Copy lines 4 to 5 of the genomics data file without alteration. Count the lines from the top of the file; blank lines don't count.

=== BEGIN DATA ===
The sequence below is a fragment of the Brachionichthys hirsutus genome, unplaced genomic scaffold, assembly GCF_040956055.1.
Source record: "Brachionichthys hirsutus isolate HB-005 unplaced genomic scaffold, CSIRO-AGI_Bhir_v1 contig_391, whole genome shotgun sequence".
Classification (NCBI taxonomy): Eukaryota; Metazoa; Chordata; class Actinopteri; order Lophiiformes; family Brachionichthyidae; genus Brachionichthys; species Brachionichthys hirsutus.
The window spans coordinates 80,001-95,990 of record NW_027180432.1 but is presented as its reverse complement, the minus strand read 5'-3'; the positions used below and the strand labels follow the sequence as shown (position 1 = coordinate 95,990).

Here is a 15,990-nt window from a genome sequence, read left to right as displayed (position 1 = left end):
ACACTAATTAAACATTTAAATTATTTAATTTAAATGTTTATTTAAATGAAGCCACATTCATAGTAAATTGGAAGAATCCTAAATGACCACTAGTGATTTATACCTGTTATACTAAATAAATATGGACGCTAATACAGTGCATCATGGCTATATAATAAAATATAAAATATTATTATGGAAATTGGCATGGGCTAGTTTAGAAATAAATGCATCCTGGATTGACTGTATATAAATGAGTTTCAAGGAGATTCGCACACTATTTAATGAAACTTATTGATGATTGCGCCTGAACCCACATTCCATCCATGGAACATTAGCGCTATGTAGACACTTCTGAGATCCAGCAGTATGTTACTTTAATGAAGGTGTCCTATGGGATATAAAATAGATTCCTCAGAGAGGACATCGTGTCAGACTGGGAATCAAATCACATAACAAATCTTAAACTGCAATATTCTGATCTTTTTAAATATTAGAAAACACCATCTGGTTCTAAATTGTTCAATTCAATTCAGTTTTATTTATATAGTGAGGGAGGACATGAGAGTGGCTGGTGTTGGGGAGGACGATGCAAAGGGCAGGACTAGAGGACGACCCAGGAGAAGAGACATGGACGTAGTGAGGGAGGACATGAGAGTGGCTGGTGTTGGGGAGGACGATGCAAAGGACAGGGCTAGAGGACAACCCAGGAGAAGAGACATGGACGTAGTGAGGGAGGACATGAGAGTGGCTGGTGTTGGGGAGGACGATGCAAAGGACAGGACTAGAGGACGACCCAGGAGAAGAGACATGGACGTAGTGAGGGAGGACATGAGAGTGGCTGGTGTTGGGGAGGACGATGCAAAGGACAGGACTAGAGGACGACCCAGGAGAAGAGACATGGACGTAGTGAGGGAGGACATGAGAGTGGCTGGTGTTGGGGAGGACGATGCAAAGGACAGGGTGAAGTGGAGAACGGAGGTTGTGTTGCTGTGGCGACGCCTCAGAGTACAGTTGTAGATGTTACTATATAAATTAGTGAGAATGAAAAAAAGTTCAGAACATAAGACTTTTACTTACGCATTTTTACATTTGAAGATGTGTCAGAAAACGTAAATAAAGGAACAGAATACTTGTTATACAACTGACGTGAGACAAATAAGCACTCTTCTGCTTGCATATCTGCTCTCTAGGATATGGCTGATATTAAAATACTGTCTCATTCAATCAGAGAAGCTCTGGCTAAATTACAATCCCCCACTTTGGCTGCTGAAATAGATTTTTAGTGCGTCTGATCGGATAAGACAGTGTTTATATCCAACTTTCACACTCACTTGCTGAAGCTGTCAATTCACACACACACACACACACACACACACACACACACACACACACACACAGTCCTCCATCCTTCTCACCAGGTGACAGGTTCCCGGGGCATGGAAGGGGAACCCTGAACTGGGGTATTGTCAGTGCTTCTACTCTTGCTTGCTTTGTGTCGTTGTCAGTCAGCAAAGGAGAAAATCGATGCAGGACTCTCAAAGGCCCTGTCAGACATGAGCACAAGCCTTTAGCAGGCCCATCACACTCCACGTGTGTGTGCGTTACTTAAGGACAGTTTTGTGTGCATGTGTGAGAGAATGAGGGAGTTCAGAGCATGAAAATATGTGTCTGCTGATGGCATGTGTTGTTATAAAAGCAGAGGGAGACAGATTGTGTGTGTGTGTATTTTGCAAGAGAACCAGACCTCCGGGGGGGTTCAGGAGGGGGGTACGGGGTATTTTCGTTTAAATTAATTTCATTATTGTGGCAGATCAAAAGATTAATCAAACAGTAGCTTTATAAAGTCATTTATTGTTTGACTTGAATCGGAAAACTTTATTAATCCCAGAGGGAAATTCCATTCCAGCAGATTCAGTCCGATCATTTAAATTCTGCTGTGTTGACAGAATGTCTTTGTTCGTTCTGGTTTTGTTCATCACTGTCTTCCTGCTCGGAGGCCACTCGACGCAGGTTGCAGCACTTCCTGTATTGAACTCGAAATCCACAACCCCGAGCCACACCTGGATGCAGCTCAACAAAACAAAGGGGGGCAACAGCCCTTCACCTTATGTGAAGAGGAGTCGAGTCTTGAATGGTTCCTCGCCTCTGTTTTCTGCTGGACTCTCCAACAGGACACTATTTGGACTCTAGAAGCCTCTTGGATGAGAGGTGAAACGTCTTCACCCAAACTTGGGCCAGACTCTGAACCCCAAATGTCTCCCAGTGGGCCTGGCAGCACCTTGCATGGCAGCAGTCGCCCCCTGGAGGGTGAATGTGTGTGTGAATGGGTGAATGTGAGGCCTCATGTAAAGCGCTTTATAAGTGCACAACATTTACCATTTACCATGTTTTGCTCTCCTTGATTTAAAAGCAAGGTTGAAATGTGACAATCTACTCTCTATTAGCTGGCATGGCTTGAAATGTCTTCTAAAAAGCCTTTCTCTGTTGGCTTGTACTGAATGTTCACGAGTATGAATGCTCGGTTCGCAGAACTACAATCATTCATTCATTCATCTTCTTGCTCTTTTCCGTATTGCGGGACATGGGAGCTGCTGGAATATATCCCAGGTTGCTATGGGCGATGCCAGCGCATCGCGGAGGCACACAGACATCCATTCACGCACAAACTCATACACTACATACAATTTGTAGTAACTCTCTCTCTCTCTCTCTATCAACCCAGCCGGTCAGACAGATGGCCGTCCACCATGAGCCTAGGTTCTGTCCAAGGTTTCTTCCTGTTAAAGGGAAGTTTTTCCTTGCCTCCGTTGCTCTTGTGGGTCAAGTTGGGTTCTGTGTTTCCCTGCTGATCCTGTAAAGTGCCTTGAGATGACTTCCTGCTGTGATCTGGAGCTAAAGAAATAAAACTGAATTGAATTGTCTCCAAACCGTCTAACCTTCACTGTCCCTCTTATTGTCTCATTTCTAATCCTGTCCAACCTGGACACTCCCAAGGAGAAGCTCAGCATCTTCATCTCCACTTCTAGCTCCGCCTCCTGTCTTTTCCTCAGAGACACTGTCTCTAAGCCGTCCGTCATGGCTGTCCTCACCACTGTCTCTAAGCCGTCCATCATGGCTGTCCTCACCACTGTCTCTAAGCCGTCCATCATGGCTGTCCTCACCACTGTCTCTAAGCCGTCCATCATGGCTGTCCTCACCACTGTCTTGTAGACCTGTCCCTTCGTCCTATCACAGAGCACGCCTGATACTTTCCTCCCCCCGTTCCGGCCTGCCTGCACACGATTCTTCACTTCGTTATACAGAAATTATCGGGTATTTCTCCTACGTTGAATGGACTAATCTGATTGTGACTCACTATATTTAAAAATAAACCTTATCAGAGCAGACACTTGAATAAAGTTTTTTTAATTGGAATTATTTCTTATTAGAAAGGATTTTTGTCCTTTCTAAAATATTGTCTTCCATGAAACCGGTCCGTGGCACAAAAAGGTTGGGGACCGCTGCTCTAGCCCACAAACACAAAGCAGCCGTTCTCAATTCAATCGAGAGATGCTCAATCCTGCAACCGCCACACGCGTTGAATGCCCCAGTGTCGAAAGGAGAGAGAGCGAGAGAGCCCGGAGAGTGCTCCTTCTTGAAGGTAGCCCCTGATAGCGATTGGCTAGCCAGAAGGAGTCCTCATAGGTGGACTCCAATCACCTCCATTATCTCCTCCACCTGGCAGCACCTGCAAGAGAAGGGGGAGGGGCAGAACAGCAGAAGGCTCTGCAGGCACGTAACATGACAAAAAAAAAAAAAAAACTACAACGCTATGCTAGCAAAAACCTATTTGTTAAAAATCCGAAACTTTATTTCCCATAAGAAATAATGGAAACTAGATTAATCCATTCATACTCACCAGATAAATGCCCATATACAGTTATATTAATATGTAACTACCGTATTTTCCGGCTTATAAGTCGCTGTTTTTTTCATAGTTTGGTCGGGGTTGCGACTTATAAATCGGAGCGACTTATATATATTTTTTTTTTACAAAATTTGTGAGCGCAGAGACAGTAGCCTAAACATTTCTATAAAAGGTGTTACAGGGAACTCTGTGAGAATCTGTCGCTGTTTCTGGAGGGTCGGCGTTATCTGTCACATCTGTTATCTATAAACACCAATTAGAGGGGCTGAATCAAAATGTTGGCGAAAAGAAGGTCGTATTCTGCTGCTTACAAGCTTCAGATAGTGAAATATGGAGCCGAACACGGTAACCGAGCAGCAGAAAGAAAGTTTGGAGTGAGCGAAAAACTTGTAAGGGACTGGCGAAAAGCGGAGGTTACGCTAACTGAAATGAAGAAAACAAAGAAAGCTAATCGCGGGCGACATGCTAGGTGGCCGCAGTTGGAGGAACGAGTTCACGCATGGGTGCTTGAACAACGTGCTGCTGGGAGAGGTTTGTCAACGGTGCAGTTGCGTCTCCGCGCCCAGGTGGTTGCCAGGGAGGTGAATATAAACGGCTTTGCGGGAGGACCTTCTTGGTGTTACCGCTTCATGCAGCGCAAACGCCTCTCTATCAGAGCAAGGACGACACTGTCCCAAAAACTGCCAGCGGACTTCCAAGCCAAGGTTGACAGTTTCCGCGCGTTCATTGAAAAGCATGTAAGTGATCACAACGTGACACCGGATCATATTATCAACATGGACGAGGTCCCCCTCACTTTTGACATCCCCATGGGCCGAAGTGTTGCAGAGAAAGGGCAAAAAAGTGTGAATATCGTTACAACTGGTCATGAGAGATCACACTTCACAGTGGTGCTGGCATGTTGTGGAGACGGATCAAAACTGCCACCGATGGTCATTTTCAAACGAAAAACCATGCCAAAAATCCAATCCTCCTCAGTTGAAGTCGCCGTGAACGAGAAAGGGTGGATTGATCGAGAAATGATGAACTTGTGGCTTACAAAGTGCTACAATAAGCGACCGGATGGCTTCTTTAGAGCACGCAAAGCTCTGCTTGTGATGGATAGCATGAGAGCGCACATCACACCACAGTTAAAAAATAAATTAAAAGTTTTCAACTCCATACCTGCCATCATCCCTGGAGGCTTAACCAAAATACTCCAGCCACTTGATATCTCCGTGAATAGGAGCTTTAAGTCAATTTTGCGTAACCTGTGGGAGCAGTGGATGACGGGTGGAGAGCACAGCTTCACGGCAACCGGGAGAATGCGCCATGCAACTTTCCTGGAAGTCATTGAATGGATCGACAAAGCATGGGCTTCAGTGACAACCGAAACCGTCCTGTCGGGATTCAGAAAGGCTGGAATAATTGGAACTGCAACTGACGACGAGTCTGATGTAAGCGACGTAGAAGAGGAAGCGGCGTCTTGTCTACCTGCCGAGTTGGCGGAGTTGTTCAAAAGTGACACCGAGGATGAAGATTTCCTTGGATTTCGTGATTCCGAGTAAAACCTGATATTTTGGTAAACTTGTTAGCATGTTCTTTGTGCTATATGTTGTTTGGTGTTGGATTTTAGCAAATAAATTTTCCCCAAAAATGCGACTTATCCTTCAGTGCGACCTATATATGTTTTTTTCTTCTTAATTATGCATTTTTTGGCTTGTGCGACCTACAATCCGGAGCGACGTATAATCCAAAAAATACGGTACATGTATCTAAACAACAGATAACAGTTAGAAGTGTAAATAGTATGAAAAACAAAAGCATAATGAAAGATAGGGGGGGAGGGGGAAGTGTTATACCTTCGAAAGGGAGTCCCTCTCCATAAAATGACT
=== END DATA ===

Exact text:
The window spans coordinates 80,001-95,990 of record NW_027180432.1 but is presented as its reverse complement, the minus strand read 5'-3'; the positions used below and the strand labels follow the sequence as shown (position 1 = coordinate 95,990).

Here is a 15,990-nt window from a genome sequence, read left to right as displayed (position 1 = left end):